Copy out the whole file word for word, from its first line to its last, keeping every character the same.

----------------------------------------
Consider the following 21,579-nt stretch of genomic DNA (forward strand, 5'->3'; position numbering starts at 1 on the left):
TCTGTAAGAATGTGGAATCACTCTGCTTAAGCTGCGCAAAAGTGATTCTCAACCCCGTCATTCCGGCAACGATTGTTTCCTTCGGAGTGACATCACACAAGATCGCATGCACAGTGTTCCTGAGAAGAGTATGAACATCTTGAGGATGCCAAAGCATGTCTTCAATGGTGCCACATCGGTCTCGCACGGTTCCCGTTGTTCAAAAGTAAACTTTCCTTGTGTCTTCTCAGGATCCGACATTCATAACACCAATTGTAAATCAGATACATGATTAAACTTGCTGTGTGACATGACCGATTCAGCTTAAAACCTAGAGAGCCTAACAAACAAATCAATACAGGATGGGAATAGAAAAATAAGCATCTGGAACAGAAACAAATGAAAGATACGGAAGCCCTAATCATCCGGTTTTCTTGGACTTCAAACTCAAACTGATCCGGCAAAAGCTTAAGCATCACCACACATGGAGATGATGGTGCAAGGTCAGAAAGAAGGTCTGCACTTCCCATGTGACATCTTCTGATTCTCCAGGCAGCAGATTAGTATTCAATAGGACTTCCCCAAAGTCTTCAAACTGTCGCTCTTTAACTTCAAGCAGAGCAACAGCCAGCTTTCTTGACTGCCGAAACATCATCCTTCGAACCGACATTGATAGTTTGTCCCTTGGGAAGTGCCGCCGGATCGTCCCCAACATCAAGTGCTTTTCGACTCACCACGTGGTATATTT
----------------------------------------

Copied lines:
Consider the following 21,579-nt stretch of genomic DNA (forward strand, 5'->3'; position numbering starts at 1 on the left):
TCTGTAAGAATGTGGAATCACTCTGCTTAAGCTGCGCAAAAGTGATTCTCAACCCCGTCATTCCGGCAACGATTGTTTCCTTCGGAGTGACATCACACAAGATCGCATGCACAGTGTTCCTGAGAAGAGTATGAACATCTTGAGGATGCCAAAGCATGTCTTCAATGGTGCCACATCGGTCTCGCACGGTTCCCGTTGTTCAAAAGTAAACTTTCCTTGTGTCTTCTCAGGATCCGACATTCATAACACCAATTGTAAATCAGATACATGATTAAACTTGCTGTGTGACATGACCGATTCAGCTTAAAACCTAGAGAGCCTAACAAACAAATCAATACAGGATGGGAATAGAAAAATAAGCATCTGGAACAGAAACAAATGAAAGATACGGAAGCCCTAATCATCCGGTTTTCTTGGACTTCAAACTCAAACTGATCCGGCAAAAGCTTAAGCATCACCACACATGGAGATGATGGTGCAAGGTCAGAAAGAAGGTCTGCACTTCCCATGTGACATCTTCTGATTCTCCAGGCAGCAGATTAGTATTCAATAGGACTTCCCCAAAGTCTTCAAACTGTCGCTCTTTAACTTCAAGCAGAGCAACAGCCAGCTTTCTTGACTGCCGAAACATCATCCTTCGAACCGACATTGATAGTTTGTCCCTTGGGAAGTGCCGCCGGATCGTCCCCAACATCAAGTGCTTTTCGACTCACCACGTGGTATATTT